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Doing your Part – How to Think Civically

Generational Cycles

In 1991, William Strauss and Neil Howe co-authored the book, Generations: The History of America’s Future, 1584 to 2069. The book traces society’s changing worldview for over 400 years and arrives at the overall conclusion that our collective mindset cycles through time in a series of four generations.  These generations are identified as Civic, Adaptive, Idealist and Reactive, each lasting approximately 20 years. Meaning one generational cycle lasts about 80 years before resetting and starting again. Strauss and Howe pinpoint the most recent cycle as follows:

Generation Years Born Mindset
Silent 1925-1942 Adaptive
Boom 1943-1960 Idealist
Thirteenth 1961-1981 Reactive
Millennial 1982-???? Civic

Society’s 40-Year Pendulum

I saw human persuasion guru and best-selling author Roy H. Williams present his modified take on this generational cycle theory in October of 2004. His presentation, Society’s 40-Year Pendulum, promoted one cycle as two 40-year generations (Civic and Idealist) rather than four 20-year generations. From his perspective, Adaptive and Reactive aren’t so much their own generations as they are Civic and Idealist cooling off periods.

Generation Years Born Mindset
Silent 1925-1942 Less Civic
Boom 1943-1960 Idealist
Thirteenth 1961-1981 Less Idealistic
Millennial 1982-???? Civic

Imagine the pendulum of a grandfather clock starting from its resting position. As it moves up to the left we experience a 20-year Civic generation. Then it falls back for the next 20 years as we grow increasingly tired from our zest for civic duty. This push-back has enough momentum to catapult the pendulum up in the opposite direction for 20 years until we reach the zenith of an Idealist generation. At this point the pendulum falls back again for 20 years as we react with pragmatism to the pie-in-the-sky posturing and posing of self-righteousness and expression.

Thinking Civically

If you agree with this cyclical thinking, it’s encouraging to realize that we are currently moving deeper into a Civic generation. This kind of all-for-one-and-one-for-all attitude feels much needed given the corporate scandals and economic crisis of recent times. Over the next decade, values such as teamwork, honesty, humility, social consciousness, transparency and equality should become more strongly ingrained in all of us. A few examples of this over the last couple years include:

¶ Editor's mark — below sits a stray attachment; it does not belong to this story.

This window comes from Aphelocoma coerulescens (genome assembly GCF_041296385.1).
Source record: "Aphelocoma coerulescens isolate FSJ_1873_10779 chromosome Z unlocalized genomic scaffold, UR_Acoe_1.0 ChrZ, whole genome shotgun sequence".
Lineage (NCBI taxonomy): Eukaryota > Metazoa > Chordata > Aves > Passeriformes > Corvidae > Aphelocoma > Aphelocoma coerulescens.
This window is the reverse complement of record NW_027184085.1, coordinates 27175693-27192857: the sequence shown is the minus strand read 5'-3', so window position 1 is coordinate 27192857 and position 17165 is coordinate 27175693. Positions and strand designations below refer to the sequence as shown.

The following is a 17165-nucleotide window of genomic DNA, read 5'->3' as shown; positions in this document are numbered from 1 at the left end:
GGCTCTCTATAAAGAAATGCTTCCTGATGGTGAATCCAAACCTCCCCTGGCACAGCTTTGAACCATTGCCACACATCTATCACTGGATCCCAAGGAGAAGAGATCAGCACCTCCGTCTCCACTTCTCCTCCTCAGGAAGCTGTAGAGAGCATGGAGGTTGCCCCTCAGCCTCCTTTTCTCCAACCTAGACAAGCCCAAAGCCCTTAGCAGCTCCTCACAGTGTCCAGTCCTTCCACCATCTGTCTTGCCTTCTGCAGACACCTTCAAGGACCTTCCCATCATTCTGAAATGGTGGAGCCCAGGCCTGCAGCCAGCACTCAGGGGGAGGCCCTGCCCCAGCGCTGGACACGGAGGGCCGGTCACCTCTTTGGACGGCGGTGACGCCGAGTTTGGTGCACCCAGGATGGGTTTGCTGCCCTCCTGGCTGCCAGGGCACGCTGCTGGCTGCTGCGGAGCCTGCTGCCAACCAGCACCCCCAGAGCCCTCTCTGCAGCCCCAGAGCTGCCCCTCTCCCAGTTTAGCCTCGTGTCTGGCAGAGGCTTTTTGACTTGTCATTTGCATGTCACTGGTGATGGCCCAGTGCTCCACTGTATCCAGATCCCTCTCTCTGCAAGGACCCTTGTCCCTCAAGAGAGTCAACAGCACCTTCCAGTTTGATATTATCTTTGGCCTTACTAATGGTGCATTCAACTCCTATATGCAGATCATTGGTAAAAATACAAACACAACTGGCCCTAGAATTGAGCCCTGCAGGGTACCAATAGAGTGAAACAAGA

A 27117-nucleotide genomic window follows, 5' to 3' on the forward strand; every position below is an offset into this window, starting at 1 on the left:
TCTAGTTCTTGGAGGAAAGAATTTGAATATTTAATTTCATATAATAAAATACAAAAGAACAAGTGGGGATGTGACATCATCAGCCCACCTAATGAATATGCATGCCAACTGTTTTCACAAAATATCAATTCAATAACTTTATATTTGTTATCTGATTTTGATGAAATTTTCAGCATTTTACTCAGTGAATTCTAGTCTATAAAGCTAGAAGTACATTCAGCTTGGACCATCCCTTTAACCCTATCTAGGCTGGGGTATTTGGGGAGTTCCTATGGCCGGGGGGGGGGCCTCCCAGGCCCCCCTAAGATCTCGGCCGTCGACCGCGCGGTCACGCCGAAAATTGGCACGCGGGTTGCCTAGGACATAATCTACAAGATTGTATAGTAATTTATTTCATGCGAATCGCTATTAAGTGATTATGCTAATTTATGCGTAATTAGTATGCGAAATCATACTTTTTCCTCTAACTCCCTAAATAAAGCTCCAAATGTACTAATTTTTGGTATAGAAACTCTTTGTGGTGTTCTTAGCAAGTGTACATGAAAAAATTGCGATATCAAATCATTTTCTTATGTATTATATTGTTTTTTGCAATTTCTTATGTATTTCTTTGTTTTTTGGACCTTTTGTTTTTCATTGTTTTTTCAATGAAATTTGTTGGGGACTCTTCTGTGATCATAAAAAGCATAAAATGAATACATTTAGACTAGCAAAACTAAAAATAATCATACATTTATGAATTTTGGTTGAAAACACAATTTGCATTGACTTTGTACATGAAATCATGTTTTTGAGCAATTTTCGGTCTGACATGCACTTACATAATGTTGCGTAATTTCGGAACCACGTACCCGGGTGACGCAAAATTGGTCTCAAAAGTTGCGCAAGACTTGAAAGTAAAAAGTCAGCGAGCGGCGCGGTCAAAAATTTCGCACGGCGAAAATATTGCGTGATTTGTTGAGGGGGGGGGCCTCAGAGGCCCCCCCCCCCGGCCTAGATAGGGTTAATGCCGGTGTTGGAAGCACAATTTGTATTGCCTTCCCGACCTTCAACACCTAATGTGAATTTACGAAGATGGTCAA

• Applications to Teach for America, which recruits graduates for underserved urban and rural areas, have nearly tripled.*
  • The Peace Corps is experiencing its largest number of volunteers in 30 years.*
  • AmeriCorps*VISTA (Volunteers in Service to America), which pairs recruits with non-profit organizations, has seen a 50% jump in applicants.*

*Source article: Volunteer rates hit record numbers

Thinking like an Idealist

To come of age during the late‘60s meant running from conformity like it was a plague. Idealism was not about humbly doing your part, it was about breaking out to express yourself in a brash, larger-than-life way. It was Muhammad Ali proclaiming “I am the greatest!” It was Mick Jagger strutting around the stage like a peacock in full plume. It was Tom Wolfe chronicling the experimental escapades of the Merry Pranksters in The Electric Kool-Aid Acid Test. This addiction to pretense finally entered rehab in the mid‘80s and by the early 2000s we began feeling like regular people again. As our disdain for hype grows over the next decade, potential signposts, as highlighted by Roy H. Williams, should include:

  • The decline of prestige brands like Rolex, Harley Davidson and Gucci.
  • A decline in the effectiveness of traditional, hype-based advertising.
  • A decrease in the divorce rate.

Holding Yourself Accountable

So what does this all mean to you book professionals out there? It means for the foreseeable future, people won’t just be evaluating your content, they’ll also be evaluating you. Here are ten things you can do to demonstrate your values, your perspectives and your willingness to do your part:  

  1. Reference persons, places and things familiar to your audience.
  2. Deliver the experience you promise.
  3. Evaluate what you’re doing to make a difference.
  4. Find the loopholes and close them. Anticipate the “yeah buts …” and speak to them directly.
  5. Evaluate your website by asking yourself, “How can I make it easier for people to deepen their relationship with me and trust me with their money?
  6. Don’t ‘we-we’ all over yourself. Focus your message on your audience. Give this ‘we-we’ calculator a try and see how reader-focused you are.
  7. Build a two-word bridge that connects your features to their benefits—‘which means.’
  8. Use raw, unscripted testimonials like this one.
  9. Keep your pencil sharpened and your notebook at the ready. Be prepared to capture the golden little nuggets of truth and human interaction you observe. These are the moments that bind us together.
  10. Study the practical applications of new media. How can facebook help you? Should you put a video on YouTube? Is a blog something worth considering? Marketing strategist Chris Maddock certainly believes so. Read what he has to say on the matter.
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